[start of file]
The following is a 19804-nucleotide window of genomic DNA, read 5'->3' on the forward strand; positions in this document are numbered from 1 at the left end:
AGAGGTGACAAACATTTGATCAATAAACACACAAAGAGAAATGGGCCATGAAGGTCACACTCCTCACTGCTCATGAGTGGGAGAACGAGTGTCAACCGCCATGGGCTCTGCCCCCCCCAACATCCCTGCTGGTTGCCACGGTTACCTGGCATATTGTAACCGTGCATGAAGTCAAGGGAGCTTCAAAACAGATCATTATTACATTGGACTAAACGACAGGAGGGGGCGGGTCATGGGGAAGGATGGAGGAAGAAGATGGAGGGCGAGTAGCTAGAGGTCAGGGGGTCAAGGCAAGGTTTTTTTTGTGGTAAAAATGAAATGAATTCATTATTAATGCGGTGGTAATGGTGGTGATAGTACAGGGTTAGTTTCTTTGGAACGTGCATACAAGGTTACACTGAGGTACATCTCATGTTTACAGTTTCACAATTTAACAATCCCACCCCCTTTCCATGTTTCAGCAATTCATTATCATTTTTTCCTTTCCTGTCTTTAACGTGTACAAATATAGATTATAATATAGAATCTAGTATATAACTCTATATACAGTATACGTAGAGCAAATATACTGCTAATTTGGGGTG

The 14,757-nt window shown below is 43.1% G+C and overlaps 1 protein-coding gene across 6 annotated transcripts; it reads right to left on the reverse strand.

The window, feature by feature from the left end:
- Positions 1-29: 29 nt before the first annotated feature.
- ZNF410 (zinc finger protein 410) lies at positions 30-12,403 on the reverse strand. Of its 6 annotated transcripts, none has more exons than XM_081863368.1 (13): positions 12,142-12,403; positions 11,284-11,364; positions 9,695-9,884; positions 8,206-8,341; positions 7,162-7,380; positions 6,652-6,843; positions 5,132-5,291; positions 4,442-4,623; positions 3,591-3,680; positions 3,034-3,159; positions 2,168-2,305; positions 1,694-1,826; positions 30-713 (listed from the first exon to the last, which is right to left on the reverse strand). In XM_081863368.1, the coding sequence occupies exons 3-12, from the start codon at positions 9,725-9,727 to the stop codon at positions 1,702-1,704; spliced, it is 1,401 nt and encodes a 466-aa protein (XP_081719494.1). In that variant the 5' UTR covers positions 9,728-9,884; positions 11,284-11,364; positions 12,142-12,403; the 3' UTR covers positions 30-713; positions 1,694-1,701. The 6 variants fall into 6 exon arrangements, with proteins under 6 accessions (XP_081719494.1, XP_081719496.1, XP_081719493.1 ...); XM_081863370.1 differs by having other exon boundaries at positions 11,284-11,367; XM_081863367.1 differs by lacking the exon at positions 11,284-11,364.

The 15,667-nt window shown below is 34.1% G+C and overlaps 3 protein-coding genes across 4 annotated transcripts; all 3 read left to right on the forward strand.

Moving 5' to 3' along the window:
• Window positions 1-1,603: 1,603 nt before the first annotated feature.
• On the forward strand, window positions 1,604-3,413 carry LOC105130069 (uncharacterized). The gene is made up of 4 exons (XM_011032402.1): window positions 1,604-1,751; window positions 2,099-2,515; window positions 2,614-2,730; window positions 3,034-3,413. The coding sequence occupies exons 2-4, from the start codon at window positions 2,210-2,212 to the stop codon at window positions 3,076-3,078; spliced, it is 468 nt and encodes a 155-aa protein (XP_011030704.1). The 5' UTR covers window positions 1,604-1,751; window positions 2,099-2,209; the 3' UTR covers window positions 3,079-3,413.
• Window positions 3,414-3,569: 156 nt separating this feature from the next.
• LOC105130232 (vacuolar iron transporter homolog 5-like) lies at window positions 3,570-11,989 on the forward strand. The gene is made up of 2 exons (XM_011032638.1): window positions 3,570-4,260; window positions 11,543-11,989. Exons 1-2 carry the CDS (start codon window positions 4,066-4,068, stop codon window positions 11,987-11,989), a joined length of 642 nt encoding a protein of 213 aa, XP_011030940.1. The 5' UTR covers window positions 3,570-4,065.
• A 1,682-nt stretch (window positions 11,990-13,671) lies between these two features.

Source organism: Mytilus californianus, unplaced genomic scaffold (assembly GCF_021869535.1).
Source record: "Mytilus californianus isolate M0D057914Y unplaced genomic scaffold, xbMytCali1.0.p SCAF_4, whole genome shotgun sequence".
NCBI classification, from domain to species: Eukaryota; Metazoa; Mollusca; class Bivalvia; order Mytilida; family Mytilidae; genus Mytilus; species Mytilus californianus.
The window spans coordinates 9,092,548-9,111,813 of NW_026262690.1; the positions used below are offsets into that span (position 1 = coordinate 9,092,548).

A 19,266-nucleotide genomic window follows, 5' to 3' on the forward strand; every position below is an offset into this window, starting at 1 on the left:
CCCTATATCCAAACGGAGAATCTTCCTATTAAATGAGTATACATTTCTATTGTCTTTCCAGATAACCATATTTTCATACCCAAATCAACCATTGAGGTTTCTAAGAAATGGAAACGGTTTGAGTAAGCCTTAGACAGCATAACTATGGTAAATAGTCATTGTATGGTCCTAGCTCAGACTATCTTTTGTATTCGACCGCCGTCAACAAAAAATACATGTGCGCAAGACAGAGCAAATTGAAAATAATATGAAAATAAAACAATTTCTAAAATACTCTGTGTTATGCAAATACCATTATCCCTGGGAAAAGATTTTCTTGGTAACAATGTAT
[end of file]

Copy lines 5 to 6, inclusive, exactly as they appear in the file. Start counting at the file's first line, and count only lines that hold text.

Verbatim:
- Positions 1-29: 29 nt before the first annotated feature.
- ZNF410 (zinc finger protein 410) lies at positions 30-12,403 on the reverse strand. Of its 6 annotated transcripts, none has more exons than XM_081863368.1 (13): positions 12,142-12,403; positions 11,284-11,364; positions 9,695-9,884; positions 8,206-8,341; positions 7,162-7,380; positions 6,652-6,843; positions 5,132-5,291; positions 4,442-4,623; positions 3,591-3,680; positions 3,034-3,159; positions 2,168-2,305; positions 1,694-1,826; positions 30-713 (listed from the first exon to the last, which is right to left on the reverse strand). In XM_081863368.1, the coding sequence occupies exons 3-12, from the start codon at positions 9,725-9,727 to the stop codon at positions 1,702-1,704; spliced, it is 1,401 nt and encodes a 466-aa protein (XP_081719494.1). In that variant the 5' UTR covers positions 9,728-9,884; positions 11,284-11,364; positions 12,142-12,403; the 3' UTR covers positions 30-713; positions 1,694-1,701. The 6 variants fall into 6 exon arrangements, with proteins under 6 accessions (XP_081719494.1, XP_081719496.1, XP_081719493.1 ...); XM_081863370.1 differs by having other exon boundaries at positions 11,284-11,367; XM_081863367.1 differs by lacking the exon at positions 11,284-11,364.